jueves, 1 de septiembre de 2016
Not for the first time since ascending the papal throne, Pope Francis denounced on 1 September the destruction of the natural world, calling it a sin against God and urging believers to reconsider their lives and "repent," for contributing to this destruction. He made his call in a message issued for the World Day of Prayer for the Care of Creation, presented at the Vatican by two cardinals. In it he stated people had "no right" to exploit the world with "selfishness and irresponsibility" and urged individuals to recognize their personal, daily contributions to climate change, Notimex agency reported. This, he stated, "is the first step on the path to conversion" or change. He urged Catholics to follow a tradition of collective, public repentance in the Church, peer into their consciences and repent for taking part, through the modern lifestyle, in "a system that has imposed the logic of profitting at all costs, regardless of social exclusion or the destruction of nature." The pontiff was to celebrate evening prayers for the occasion that day, to be held in Saint Peter's Square, La Nación reported.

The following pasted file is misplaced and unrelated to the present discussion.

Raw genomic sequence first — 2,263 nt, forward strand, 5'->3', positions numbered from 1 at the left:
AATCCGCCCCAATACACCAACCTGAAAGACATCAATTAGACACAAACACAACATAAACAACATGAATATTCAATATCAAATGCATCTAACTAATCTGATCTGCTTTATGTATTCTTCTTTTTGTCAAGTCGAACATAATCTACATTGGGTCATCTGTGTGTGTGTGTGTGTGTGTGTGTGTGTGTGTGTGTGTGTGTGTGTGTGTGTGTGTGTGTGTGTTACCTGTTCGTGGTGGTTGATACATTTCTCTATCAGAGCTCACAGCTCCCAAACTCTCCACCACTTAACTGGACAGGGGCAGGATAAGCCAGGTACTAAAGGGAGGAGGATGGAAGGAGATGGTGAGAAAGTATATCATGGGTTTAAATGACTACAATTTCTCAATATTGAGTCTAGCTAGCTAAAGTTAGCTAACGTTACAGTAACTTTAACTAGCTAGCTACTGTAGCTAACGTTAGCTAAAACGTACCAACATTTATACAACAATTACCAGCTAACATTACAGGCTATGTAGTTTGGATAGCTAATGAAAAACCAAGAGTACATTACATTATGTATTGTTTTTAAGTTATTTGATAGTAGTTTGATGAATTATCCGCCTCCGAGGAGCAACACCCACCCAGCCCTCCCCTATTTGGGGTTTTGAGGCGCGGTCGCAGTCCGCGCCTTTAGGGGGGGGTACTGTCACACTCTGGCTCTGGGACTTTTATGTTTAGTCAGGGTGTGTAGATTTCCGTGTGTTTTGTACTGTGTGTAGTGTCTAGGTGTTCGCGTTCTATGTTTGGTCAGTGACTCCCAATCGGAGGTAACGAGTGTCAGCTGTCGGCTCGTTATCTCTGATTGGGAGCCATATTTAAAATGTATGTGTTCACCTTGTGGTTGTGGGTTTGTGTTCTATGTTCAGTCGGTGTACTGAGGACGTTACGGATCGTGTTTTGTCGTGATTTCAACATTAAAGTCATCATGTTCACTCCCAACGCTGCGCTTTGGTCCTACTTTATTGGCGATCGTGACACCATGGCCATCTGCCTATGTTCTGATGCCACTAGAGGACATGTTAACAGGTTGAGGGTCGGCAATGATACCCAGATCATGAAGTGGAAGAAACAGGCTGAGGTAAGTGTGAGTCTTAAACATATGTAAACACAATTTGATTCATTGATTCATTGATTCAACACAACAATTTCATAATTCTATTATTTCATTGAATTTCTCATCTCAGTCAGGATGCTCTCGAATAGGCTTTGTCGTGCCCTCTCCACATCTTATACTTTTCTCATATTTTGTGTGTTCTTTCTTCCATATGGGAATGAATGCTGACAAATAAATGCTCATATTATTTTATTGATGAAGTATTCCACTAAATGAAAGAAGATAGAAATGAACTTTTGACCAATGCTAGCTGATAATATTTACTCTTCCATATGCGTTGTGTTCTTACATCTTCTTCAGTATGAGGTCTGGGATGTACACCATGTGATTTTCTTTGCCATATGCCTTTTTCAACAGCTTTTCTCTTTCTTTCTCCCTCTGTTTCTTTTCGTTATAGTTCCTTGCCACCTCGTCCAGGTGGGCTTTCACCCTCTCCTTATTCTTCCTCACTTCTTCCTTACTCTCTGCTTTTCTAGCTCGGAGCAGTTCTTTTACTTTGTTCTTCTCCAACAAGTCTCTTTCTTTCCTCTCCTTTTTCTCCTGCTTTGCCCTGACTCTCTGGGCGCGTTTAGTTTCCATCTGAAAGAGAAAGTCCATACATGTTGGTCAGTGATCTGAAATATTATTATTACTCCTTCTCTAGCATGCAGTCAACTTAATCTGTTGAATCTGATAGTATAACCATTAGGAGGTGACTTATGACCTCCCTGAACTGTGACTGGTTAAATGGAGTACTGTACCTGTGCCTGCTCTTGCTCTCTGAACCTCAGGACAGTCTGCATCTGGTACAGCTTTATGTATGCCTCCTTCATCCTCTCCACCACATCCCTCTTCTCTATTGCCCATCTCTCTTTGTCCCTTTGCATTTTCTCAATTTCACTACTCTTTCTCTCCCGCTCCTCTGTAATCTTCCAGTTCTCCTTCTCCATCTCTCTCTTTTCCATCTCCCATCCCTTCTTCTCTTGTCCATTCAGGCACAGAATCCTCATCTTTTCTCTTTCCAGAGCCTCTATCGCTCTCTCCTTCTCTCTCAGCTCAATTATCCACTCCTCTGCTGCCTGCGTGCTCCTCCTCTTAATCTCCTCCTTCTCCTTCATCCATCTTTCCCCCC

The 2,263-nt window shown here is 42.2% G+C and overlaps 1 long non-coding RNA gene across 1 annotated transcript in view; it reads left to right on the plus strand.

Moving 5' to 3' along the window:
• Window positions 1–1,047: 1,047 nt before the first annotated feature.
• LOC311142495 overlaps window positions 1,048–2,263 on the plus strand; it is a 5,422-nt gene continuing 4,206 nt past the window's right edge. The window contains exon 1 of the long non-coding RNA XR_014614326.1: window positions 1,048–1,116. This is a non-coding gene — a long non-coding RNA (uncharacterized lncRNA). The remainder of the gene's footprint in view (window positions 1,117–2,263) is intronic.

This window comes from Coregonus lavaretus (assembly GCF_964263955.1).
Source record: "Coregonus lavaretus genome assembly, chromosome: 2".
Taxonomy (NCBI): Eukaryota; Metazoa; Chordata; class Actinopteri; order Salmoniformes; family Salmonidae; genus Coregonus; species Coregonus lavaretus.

Brazil's Senate voted on 31 August to dismiss the socialist President Dilma Rousseff, months after she was deprived of her powers while being investigated for suspected abuses of power. She has insisted throughout that she has done nothing wrong and the process against her was a political "coup" by conservative opponents. Sixty one senators voted to dismiss her against 20 voting in her favour; 54 votes sufficed for her removal, Argentina's Télam agency reported. She had been accused of "illegally using money from state banks" to finance public spending, according to the Reuters news agency. Rousseff was elected on 24 October 2014. Reuters observed in a report on 1 September that the impeachment process was not unrelated to a massive embezzlement scandal at the state oil firm Petrobras involving, apparently, quite a few senior officials and politicians from various parties, though not Rousseff. As its scope and ramifications became public through 2014, the scandal effectively provoked a showdown between conservatives and Mrs Rousseff's Workers Party, while millions of outraged Brazilians began protesting against the Workers Party. Immediately after her destitution, the acting president and former vice-president Michel Temer, was sworn in as President until 2018. Reuters separately reported on the diplomatic rift the vote was causing with Latin American leftist governments, which were perceiving the move as part of a wider effort to oust them all. Venezuela, Bolivia and Ecuador recalled their ambassadors for consultations, though Brazil's Foreign Minister José Serra defended the vote's legality and questioned the democratic credentials of Venezuela's President Nicolás Maduro for chiding Brazil's institutions. Maduro described the vote on Twitter as a coup by a "group of oligarchs."